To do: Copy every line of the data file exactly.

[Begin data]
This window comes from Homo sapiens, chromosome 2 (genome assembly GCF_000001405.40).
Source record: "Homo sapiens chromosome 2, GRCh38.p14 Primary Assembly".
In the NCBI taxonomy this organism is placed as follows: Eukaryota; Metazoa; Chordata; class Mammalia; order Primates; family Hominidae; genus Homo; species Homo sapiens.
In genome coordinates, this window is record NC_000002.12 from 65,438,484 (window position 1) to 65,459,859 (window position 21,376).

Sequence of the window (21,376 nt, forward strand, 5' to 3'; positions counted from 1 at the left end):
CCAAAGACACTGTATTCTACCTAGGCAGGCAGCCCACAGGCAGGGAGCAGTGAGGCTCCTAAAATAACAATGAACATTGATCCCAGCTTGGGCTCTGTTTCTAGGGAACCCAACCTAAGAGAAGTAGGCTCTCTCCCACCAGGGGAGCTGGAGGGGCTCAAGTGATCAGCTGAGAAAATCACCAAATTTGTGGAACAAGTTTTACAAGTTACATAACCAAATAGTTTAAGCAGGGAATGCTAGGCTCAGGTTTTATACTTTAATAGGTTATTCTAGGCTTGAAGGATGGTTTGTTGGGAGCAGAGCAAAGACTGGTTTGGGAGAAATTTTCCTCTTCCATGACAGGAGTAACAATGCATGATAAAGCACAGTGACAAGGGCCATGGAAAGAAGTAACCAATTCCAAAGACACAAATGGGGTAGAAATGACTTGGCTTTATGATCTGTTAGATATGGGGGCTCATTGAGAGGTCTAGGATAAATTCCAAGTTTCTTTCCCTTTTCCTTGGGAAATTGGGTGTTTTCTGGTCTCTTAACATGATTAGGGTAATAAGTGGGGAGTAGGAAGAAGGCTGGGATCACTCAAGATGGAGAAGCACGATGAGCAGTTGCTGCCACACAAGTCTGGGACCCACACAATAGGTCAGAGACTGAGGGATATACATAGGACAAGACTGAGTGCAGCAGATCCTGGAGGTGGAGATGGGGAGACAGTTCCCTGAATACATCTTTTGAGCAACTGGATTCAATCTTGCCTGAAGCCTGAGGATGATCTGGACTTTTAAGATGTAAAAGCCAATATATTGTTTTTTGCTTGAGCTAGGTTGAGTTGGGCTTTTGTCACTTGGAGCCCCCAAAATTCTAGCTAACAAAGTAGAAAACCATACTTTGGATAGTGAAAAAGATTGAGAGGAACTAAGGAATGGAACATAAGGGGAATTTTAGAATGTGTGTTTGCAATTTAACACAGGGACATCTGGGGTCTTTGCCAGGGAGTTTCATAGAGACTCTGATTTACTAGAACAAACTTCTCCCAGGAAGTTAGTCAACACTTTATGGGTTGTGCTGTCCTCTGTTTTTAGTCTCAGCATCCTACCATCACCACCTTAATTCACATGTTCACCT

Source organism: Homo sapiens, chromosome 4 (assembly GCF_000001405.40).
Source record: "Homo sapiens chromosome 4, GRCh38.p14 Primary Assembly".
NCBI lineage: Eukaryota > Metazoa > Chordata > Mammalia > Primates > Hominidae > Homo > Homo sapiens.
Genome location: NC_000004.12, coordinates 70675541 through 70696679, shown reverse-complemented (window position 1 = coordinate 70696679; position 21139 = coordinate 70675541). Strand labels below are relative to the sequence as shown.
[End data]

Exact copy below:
This window comes from Homo sapiens, chromosome 2 (genome assembly GCF_000001405.40).
Source record: "Homo sapiens chromosome 2, GRCh38.p14 Primary Assembly".
In the NCBI taxonomy this organism is placed as follows: Eukaryota; Metazoa; Chordata; class Mammalia; order Primates; family Hominidae; genus Homo; species Homo sapiens.
In genome coordinates, this window is record NC_000002.12 from 65,438,484 (window position 1) to 65,459,859 (window position 21,376).

Sequence of the window (21,376 nt, forward strand, 5' to 3'; positions counted from 1 at the left end):
CCAAAGACACTGTATTCTACCTAGGCAGGCAGCCCACAGGCAGGGAGCAGTGAGGCTCCTAAAATAACAATGAACATTGATCCCAGCTTGGGCTCTGTTTCTAGGGAACCCAACCTAAGAGAAGTAGGCTCTCTCCCACCAGGGGAGCTGGAGGGGCTCAAGTGATCAGCTGAGAAAATCACCAAATTTGTGGAACAAGTTTTACAAGTTACATAACCAAATAGTTTAAGCAGGGAATGCTAGGCTCAGGTTTTATACTTTAATAGGTTATTCTAGGCTTGAAGGATGGTTTGTTGGGAGCAGAGCAAAGACTGGTTTGGGAGAAATTTTCCTCTTCCATGACAGGAGTAACAATGCATGATAAAGCACAGTGACAAGGGCCATGGAAAGAAGTAACCAATTCCAAAGACACAAATGGGGTAGAAATGACTTGGCTTTATGATCTGTTAGATATGGGGGCTCATTGAGAGGTCTAGGATAAATTCCAAGTTTCTTTCCCTTTTCCTTGGGAAATTGGGTGTTTTCTGGTCTCTTAACATGATTAGGGTAATAAGTGGGGAGTAGGAAGAAGGCTGGGATCACTCAAGATGGAGAAGCACGATGAGCAGTTGCTGCCACACAAGTCTGGGACCCACACAATAGGTCAGAGACTGAGGGATATACATAGGACAAGACTGAGTGCAGCAGATCCTGGAGGTGGAGATGGGGAGACAGTTCCCTGAATACATCTTTTGAGCAACTGGATTCAATCTTGCCTGAAGCCTGAGGATGATCTGGACTTTTAAGATGTAAAAGCCAATATATTGTTTTTTGCTTGAGCTAGGTTGAGTTGGGCTTTTGTCACTTGGAGCCCCCAAAATTCTAGCTAACAAAGTAGAAAACCATACTTTGGATAGTGAAAAAGATTGAGAGGAACTAAGGAATGGAACATAAGGGGAATTTTAGAATGTGTGTTTGCAATTTAACACAGGGACATCTGGGGTCTTTGCCAGGGAGTTTCATAGAGACTCTGATTTACTAGAACAAACTTCTCCCAGGAAGTTAGTCAACACTTTATGGGTTGTGCTGTCCTCTGTTTTTAGTCTCAGCATCCTACCATCACCACCTTAATTCACATGTTCACCT

Source organism: Homo sapiens, chromosome 4 (assembly GCF_000001405.40).
Source record: "Homo sapiens chromosome 4, GRCh38.p14 Primary Assembly".
NCBI lineage: Eukaryota > Metazoa > Chordata > Mammalia > Primates > Hominidae > Homo > Homo sapiens.
Genome location: NC_000004.12, coordinates 70675541 through 70696679, shown reverse-complemented (window position 1 = coordinate 70696679; position 21139 = coordinate 70675541). Strand labels below are relative to the sequence as shown.